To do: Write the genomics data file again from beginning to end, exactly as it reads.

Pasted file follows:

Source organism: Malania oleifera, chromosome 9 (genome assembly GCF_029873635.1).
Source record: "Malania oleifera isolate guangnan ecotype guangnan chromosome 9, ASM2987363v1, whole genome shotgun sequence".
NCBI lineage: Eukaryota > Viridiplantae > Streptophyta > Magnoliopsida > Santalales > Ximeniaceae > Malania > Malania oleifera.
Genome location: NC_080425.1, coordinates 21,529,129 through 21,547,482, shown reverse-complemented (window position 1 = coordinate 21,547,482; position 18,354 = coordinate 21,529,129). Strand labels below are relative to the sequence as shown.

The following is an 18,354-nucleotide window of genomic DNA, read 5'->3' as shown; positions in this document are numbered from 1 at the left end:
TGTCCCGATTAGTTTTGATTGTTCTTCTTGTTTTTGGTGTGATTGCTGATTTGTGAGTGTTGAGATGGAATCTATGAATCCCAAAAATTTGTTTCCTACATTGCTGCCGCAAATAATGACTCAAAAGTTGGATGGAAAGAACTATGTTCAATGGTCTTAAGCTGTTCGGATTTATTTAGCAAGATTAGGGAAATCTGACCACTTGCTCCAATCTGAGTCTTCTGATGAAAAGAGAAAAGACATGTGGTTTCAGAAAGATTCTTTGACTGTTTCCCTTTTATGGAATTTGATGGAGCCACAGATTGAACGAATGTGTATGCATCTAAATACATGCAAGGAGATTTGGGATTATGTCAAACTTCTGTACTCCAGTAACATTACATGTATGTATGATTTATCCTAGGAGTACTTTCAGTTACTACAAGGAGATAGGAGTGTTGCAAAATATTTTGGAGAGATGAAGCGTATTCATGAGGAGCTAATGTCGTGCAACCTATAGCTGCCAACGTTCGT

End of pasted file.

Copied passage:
Source organism: Malania oleifera, chromosome 9 (genome assembly GCF_029873635.1).
Source record: "Malania oleifera isolate guangnan ecotype guangnan chromosome 9, ASM2987363v1, whole genome shotgun sequence".
NCBI lineage: Eukaryota > Viridiplantae > Streptophyta > Magnoliopsida > Santalales > Ximeniaceae > Malania > Malania oleifera.
Genome location: NC_080425.1, coordinates 21,529,129 through 21,547,482, shown reverse-complemented (window position 1 = coordinate 21,547,482; position 18,354 = coordinate 21,529,129). Strand labels below are relative to the sequence as shown.

The following is an 18,354-nucleotide window of genomic DNA, read 5'->3' as shown; positions in this document are numbered from 1 at the left end:
TGTCCCGATTAGTTTTGATTGTTCTTCTTGTTTTTGGTGTGATTGCTGATTTGTGAGTGTTGAGATGGAATCTATGAATCCCAAAAATTTGTTTCCTACATTGCTGCCGCAAATAATGACTCAAAAGTTGGATGGAAAGAACTATGTTCAATGGTCTTAAGCTGTTCGGATTTATTTAGCAAGATTAGGGAAATCTGACCACTTGCTCCAATCTGAGTCTTCTGATGAAAAGAGAAAAGACATGTGGTTTCAGAAAGATTCTTTGACTGTTTCCCTTTTATGGAATTTGATGGAGCCACAGATTGAACGAATGTGTATGCATCTAAATACATGCAAGGAGATTTGGGATTATGTCAAACTTCTGTACTCCAGTAACATTACATGTATGTATGATTTATCCTAGGAGTACTTTCAGTTACTACAAGGAGATAGGAGTGTTGCAAAATATTTTGGAGAGATGAAGCGTATTCATGAGGAGCTAATGTCGTGCAACCTATAGCTGCCAACGTTCGT